The Hope Dealers of Honduras
Right now, drug lords and their trafficking networks hold the upper hand in Honduran politics. Ver Beek said, "Drug traffickers often get involved with human trafficking, arms trafficking, kidnapping, and bank robberies. It will be a long, hard effort to [first] clean up the police force and attorney general, and [then] get the violence and corruption under control."
Several years ago, Christians associated with AJS created Transformemos Honduras (Let's Transform Honduras) to reform the justice system, long corrupted by drug money. In 2008, hundreds of Christians joined a 38-day hunger strike demanding the government prosecute officials charged with corruption.
The strike was part of a larger social movement that in 2009 resulted in the military removing then-president Manuel Zelaya from office. Prominent Honduran evangelicals supported his ouster.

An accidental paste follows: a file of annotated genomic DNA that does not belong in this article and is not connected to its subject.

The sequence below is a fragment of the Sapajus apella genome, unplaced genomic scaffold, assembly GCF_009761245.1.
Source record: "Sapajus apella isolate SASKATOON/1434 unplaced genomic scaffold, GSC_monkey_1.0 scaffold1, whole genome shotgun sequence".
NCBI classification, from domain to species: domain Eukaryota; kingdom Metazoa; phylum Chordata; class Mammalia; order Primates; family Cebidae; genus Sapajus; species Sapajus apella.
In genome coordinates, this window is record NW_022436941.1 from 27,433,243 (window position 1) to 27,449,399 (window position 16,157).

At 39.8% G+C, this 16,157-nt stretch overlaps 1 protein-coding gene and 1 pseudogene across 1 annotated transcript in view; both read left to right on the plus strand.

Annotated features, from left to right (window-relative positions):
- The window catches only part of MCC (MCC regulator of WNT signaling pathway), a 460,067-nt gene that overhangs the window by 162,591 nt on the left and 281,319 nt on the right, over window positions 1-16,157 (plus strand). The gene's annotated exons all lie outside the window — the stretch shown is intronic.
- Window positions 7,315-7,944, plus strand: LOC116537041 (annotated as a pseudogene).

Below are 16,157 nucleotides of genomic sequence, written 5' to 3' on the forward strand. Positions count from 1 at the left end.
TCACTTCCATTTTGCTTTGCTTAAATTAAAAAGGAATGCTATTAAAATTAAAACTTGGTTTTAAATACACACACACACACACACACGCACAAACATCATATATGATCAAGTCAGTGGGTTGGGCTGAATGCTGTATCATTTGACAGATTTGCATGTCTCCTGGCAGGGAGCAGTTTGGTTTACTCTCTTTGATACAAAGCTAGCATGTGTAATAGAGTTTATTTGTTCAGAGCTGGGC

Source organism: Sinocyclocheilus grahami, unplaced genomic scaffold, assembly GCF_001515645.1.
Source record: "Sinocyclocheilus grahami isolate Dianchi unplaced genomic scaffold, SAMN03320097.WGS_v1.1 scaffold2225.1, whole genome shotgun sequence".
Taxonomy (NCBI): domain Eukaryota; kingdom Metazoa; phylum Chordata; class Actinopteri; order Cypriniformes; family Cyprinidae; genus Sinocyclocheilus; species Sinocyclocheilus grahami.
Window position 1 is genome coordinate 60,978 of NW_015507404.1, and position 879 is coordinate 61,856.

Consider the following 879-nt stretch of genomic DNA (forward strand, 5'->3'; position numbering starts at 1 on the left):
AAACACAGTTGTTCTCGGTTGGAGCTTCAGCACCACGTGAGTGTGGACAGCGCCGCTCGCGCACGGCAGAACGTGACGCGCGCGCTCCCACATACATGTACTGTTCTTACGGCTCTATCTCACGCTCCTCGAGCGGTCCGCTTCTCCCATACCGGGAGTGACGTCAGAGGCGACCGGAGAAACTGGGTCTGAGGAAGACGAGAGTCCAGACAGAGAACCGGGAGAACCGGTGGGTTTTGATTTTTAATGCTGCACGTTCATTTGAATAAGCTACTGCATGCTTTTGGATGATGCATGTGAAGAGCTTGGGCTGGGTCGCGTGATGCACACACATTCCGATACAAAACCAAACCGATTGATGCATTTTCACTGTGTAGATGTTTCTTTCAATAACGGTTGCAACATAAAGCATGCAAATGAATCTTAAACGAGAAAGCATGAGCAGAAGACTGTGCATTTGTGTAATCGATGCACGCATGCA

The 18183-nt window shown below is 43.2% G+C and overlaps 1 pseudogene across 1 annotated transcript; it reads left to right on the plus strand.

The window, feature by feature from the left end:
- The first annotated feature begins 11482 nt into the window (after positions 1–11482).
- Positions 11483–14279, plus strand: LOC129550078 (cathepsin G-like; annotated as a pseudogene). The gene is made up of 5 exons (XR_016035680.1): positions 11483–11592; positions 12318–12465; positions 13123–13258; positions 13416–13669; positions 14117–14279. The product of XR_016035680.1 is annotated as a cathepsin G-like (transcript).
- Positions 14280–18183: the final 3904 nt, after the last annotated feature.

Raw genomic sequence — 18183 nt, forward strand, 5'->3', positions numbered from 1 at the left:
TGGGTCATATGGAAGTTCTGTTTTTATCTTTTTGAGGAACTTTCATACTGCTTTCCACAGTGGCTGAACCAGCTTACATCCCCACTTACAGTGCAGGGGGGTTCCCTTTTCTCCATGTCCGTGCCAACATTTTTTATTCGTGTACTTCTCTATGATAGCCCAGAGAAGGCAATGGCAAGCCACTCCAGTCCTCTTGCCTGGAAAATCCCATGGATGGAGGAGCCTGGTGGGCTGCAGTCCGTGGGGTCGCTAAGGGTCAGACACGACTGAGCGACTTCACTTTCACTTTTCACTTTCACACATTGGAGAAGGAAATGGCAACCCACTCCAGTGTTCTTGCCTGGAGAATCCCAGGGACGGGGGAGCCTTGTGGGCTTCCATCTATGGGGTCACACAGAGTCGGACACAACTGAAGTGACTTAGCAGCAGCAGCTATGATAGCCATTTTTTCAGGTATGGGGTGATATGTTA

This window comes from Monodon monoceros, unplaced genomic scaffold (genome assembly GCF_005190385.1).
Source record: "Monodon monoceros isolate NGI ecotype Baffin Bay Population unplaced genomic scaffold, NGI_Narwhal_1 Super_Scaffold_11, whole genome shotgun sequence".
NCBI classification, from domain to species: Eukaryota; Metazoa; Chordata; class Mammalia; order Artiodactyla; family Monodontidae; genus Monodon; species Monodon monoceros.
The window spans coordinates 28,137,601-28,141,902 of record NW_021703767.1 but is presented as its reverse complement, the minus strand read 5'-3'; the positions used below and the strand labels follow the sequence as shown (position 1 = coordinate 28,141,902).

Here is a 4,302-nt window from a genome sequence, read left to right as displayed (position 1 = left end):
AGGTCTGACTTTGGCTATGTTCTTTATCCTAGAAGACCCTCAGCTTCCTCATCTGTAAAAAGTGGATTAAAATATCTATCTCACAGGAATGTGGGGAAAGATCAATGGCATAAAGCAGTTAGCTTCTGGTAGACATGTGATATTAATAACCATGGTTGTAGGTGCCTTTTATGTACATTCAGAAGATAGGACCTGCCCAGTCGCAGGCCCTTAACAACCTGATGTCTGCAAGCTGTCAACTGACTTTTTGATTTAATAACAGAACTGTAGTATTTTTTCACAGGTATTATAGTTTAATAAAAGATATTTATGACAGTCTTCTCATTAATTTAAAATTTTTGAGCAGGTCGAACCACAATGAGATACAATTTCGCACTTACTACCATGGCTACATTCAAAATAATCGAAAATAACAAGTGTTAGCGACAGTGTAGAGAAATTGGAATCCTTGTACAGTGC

As Honduras's November presidential election draws near, more Christians are connecting their quest for nationwide reform with their neighborhood-level ministry.
In 2010, Micah Project launched a street evangelism team and hired Wheaton College graduate Kusmer, 24, to run it. He said many so-called runaways are in reality abandoned or "thrown away" by their parents.
"A generation of lost youth is being raised up here in Honduras," Kusmer said. "Sadly, they are finding a place of purpose in gangs and the drug trade."
Most drug-addicted boys are hooked on yellow glue, a cheap gateway to harder drugs. "I walk the city streets where boys tuck themselves into bed on lonely street corners to the backdrop lullaby of gunshots," said Kusmer. "Nine-year-olds find refuge in the numbing effects of inhaling yellow glue.
"Kids can't afford to dream any further into their future than their next meal. Fatherlessness and childhood abuse have left unforgiving scars on young hearts."
While Kusmer, Miller, Hake, and countless other Christians attempt to restore individuals to health and wholeness, Ver Beek is working to foster quality of education in the city and improve the criminal justice system. (Only 2 percent of criminal cases in Honduras end in a conviction.)
"It's long, hard work trying to reform the system," said Ver Beek. "The Honduran people need to trust again."